Factories closed

Hilla rope trade experiences decline, falling demand

HILLA – At the heart of the Al-Hilla market, a handful of shops uphold the ancient craft of selling ropes, an industry that has seen a decline amidst the evolving economic landscape of the country. These businesses, situated near the blacksmiths’ market, stand as vestiges of an era when ropes made in Iraq were essential, backed by four dedicated manufacturing plants. Yet, changes have led to these facilities either shutting down, closing, or being repurposed.

Despite the downturn, there remains a specialized market for Iraqi-made ropes, especially for applications such as weaving fishing nets, which incorporate cotton. This decline in the industry reflects broader economic shifts, particularly in agriculture, which used to generate much of the demand for ropes.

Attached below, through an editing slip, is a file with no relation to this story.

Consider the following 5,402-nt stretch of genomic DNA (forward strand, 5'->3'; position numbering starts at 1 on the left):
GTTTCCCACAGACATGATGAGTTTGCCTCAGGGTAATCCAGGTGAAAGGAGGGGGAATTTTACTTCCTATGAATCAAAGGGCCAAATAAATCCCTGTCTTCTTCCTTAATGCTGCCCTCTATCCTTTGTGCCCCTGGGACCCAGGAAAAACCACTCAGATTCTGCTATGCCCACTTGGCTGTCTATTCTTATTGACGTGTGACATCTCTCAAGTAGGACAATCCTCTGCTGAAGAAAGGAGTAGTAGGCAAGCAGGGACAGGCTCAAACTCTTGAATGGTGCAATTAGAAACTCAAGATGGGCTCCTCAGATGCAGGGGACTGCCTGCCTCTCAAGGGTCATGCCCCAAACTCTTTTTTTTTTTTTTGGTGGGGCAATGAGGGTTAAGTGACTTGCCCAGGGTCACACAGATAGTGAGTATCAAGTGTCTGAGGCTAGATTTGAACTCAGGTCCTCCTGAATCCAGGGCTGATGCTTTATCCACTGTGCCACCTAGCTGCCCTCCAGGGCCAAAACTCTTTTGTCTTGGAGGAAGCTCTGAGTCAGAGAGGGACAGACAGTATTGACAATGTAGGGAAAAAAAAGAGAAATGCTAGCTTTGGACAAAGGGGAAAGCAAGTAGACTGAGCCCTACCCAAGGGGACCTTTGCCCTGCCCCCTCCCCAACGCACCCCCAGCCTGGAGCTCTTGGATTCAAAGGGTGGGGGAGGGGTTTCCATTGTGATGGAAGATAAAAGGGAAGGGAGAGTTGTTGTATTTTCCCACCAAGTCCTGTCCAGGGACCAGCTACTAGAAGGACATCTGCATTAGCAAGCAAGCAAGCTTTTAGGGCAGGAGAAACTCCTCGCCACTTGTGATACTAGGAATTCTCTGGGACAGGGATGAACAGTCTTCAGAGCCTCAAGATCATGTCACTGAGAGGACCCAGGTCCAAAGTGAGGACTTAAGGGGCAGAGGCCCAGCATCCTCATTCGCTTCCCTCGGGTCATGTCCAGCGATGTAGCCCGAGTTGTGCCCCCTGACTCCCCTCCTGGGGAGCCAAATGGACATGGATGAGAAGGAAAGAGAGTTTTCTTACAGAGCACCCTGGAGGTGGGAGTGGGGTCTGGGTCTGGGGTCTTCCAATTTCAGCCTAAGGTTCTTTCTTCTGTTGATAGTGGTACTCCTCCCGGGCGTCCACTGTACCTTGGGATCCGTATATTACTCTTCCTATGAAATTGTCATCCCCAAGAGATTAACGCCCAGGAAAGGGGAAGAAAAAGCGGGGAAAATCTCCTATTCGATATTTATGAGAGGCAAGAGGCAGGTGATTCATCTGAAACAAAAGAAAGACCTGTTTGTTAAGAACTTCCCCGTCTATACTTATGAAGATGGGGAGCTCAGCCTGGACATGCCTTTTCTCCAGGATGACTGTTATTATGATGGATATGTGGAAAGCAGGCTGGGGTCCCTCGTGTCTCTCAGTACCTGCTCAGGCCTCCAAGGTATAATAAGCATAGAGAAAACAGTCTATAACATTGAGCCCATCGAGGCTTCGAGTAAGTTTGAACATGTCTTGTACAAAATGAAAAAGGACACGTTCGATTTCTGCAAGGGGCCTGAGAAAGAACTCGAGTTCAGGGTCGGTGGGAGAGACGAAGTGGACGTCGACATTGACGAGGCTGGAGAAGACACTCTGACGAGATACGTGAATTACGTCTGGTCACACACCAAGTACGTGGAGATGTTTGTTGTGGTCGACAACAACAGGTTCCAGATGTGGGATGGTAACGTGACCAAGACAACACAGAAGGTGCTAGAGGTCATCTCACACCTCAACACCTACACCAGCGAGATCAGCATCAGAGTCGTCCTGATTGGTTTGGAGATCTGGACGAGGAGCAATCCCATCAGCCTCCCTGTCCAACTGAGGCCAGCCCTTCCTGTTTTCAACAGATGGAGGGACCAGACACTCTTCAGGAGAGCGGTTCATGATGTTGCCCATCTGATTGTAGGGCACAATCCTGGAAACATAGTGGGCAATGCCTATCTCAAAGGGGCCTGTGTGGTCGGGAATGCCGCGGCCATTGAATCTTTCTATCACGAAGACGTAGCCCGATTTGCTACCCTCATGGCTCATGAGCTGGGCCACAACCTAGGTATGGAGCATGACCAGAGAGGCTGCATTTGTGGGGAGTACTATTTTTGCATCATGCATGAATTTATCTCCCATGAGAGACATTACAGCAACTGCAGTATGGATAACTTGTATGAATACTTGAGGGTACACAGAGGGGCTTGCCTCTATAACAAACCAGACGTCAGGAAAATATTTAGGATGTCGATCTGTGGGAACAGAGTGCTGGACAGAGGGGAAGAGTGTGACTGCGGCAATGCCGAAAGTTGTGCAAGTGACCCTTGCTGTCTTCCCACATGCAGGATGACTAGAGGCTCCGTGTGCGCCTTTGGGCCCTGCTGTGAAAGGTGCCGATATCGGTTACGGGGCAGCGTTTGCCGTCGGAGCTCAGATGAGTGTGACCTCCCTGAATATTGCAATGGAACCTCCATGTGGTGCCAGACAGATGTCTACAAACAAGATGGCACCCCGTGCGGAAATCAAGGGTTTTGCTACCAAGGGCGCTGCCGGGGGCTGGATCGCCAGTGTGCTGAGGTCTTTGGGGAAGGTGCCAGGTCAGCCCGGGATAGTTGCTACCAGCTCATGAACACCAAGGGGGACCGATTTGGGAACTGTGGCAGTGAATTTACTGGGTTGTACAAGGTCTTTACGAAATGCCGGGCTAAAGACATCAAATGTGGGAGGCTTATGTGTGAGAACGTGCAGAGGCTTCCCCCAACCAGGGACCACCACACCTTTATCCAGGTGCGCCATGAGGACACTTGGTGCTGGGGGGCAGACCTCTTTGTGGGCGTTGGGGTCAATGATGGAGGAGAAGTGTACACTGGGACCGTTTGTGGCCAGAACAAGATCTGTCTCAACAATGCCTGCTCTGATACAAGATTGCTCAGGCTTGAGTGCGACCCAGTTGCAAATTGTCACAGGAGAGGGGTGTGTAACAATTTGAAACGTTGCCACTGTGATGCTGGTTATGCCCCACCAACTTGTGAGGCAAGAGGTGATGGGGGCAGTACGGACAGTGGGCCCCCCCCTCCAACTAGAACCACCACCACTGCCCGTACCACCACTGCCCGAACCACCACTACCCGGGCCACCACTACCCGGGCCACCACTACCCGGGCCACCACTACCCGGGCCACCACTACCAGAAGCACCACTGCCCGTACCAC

Naeem Al-Yasiri, a merchant in this sector, provided insights to 964media regarding the industry’s former significance and its current struggles. “Before 2003, the rope industry was vital, particularly in agriculture where it found extensive use. Nowadays, demand has dwindled, with ropes being utilized in construction and the transportation of goods, but rarely in farming,” Al-Yasiri observed.

Lutfi Al-Muhanna, another retailer, pointed out the economic challenges impacting production. “Iraq was home to four rope-making factories, each producing a variety of ropes. Unfortunately, they have all stopped operations due to the high costs of production,” Al-Muhanna stated.

The current market for ropes is varied, with imports bridging the gap left by local production. The prices differ depending on the origin and type of rope, with Iranian ropes priced at 3,000 dinars per kilo ($2), Turkish ones at 5,000 dinars ($3.30), and fine gauge varieties offered at 2,000 dinars per roll ($1.30).